1. What is the impact of oil revenue, oil price volatility on gross domestic product (GDP)?
  2. What is the relationship between oil revenue, oil price volatility and economic growth?
  3. What are the impact of non-oil revenue on economic growth and development of the country?
  4. What are the functional long-run relationship between crude oil revenue and increase/ decrease of our GDP within the period under study?

Research Hypotheses

The following research hypotheses are formulated;

H1: Oil revenue and oil price volatility has no significant impact on Gross Domestic Product of Nigeria.

H2: Oil revenue and oil price volatility has no significant impact on Gross National Product of Nigeria

H3 Oil revenue and oil price volatility has no significant impact on Per Capita Income in Nigeria.

H3: There is no long-run impact of oil revenue, oil price volatility on real economic growth in Nigeria.

Significance of the study

The significance of this entire research, is to determine the overall impact of the oil sector to the growth and development of the Nigeria economy. Given the fact that the oil sector is very crucial sector in the Nigeria economy. Oil wealth is a major source of government revenue in most oil producing countries in the world especially in Nigeria. This major source of government revenue has however led to both positive and negative effect on economic growth in these countries as submitted by different researchers at different times. Generally speaking, a unanimous stand as never been taken by these researchers on the impact oil wealth has on economic growth. The study will also serve as a reference to other researcher that will embark on the related topic

Scope of the study

This research work centers on an investigation into the performance of the oil sector on economic growth in Nigeria 1980 – 2021, likewise examine oil price volatility with the same period. This period also showed substantive empirical evidence about how Nigeria have managed it oil revenue to achieve economic growth. This period was also considered adequate to examine regime change(s), political choices, and institutional quality used for managing oil revenue as they affect economic growth in Nigeria. Several proxies have been identified for managing‘ oil revenue in this study which include: (i) saving of oil revenue in a transparently and accountably operated sovereign (oil) wealth fund for future generation; (ii) investment of oil revenue in recognized and diversified portfolios abroad to ensure that real return on investment is added to the capital in (i) above and development of infrastructure and other sectors of the economy; (iii) smoothing out budget imbalances or deficits due to global oil price volatility or non-oil revenue shortfalls; and (iv) control of capital flight from oil revenues due to heavy expatriate involvement in the oil sector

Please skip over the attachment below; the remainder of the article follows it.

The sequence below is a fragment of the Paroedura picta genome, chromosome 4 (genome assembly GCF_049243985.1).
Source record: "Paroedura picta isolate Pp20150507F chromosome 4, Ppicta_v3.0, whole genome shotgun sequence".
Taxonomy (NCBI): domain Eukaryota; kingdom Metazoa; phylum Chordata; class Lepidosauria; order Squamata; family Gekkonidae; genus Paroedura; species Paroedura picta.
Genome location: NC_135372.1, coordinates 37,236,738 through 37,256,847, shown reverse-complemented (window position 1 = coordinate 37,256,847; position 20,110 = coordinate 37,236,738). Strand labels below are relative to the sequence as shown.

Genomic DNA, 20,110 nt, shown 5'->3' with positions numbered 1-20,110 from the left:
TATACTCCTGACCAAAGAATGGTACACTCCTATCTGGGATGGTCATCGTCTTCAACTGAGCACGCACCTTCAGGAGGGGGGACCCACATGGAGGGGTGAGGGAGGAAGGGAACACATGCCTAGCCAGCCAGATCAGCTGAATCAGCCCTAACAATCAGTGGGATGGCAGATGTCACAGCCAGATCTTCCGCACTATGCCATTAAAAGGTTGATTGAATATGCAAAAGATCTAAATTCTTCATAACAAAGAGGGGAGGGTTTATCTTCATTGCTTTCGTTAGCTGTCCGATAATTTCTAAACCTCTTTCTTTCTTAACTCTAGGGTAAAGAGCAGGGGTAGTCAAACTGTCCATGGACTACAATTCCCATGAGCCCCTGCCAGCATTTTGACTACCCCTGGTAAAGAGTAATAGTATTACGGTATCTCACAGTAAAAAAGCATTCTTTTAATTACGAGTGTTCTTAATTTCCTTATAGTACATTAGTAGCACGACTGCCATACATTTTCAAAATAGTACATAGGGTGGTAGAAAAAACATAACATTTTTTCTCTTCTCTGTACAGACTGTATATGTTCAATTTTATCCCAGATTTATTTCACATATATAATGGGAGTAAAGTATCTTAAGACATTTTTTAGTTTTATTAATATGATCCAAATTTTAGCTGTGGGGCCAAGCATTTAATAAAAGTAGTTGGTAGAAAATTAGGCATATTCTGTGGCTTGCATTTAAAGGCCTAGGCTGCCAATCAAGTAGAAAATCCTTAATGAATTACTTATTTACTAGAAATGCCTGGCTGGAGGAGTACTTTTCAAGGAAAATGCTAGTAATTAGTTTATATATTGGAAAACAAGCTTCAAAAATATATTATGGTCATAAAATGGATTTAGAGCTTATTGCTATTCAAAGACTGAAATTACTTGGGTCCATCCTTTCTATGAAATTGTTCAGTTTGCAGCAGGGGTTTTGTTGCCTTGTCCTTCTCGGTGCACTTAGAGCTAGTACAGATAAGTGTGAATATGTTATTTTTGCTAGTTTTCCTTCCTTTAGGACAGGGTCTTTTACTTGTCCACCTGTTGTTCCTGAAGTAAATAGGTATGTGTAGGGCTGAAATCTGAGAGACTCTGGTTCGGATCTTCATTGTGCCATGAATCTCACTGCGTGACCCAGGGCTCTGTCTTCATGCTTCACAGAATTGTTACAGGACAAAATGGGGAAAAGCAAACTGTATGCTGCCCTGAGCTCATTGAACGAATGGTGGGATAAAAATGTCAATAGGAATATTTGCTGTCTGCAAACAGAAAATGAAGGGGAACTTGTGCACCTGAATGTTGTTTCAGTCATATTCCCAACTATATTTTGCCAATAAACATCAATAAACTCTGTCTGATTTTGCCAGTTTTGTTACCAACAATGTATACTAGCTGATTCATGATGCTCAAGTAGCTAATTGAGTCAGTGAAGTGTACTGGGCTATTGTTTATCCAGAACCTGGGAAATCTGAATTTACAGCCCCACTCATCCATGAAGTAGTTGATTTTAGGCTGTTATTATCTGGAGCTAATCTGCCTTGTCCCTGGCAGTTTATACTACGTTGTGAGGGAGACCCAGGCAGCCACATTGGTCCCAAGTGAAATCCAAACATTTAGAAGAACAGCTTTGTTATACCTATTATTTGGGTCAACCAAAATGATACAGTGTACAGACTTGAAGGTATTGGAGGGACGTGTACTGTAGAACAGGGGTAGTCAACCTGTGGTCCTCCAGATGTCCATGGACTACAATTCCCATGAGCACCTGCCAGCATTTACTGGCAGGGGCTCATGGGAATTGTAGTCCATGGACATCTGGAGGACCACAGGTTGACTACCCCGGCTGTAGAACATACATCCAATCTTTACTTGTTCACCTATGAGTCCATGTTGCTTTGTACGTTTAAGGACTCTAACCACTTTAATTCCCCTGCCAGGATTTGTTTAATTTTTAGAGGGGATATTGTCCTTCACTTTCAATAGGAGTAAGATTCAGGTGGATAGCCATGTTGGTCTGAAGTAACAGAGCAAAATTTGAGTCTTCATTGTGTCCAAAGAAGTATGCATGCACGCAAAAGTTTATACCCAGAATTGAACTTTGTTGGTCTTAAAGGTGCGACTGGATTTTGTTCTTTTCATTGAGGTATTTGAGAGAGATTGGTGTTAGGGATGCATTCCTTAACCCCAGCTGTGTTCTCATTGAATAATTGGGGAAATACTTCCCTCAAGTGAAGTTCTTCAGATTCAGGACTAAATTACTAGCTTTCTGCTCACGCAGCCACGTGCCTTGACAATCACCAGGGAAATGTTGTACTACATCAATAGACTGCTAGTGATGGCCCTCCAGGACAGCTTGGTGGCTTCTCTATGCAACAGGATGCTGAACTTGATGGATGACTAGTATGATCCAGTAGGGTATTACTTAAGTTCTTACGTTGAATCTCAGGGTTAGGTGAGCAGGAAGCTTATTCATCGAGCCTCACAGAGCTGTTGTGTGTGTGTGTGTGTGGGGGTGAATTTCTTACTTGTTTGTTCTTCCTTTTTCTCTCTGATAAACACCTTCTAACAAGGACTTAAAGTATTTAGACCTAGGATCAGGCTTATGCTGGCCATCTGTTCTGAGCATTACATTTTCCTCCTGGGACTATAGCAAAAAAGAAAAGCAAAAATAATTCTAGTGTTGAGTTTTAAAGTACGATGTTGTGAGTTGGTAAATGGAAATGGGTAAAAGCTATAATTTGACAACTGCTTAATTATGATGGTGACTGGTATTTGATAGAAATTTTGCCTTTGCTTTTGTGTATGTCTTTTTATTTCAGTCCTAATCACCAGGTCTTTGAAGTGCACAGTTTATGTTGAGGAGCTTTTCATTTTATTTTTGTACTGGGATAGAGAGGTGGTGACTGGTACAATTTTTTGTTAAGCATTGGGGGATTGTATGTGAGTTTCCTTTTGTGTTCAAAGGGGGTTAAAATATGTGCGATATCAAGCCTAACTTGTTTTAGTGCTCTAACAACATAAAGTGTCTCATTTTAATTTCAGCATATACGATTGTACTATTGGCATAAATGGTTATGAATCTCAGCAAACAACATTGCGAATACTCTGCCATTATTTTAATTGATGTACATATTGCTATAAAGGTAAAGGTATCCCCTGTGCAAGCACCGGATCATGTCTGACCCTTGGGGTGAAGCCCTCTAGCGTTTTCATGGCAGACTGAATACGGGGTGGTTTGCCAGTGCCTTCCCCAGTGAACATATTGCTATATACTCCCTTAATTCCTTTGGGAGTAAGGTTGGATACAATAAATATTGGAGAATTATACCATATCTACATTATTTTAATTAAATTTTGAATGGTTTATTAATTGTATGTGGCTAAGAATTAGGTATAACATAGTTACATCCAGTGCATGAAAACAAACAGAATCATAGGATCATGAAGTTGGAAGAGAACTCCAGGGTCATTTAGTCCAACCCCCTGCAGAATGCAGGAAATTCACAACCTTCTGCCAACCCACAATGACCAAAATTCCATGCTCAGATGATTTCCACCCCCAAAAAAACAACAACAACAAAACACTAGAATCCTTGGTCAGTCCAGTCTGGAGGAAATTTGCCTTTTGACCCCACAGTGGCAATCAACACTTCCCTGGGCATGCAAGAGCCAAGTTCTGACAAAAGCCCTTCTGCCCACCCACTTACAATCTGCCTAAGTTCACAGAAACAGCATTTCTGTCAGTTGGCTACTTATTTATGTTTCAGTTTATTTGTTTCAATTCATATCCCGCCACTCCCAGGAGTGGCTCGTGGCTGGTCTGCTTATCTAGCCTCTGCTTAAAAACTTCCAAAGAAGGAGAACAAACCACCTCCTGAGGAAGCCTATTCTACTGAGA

Definition of Operational terms

Economic growth: This is the increase in the inflation-adjusted market value of the goods and services produced by an economy over time. It is conventionally measured as the percent rate of increase in real gross domestic product, or real GDP.

Oil sector: This is also known as the oil industry or the oil patch, includes the global processes of exploration, extraction, refining, transporting, and marketing of petroleum products. The largest volume products of the industry are fuel oil and gasoline.

Oil Price Volatility: This is the measure of the tendency of oil price to rise or fall sharply within a period of time, such as a day, a month or a year. Lee (1998) as cited in Mgbame, Donwa and Onyeokweni (2015) defines volatility as the standard deviation in a given period and noted that volatility has a negative and significant impact on economic growth instantly, while the impact of oil price changes delays until a year.


Gross Domestic Product: This implies the market value of all officially recognized final goods and services produced within a country in a given period. GDP per capita is often considered as an indicator of a country‘s standard of living. GDP is related to national account, a subject in macro -economics. It is customarily reported on an annual basis. It is defined to include all final goods and services, that is, those that are produced by economics resources located in that nation regardless of their ownership and are not resold in form.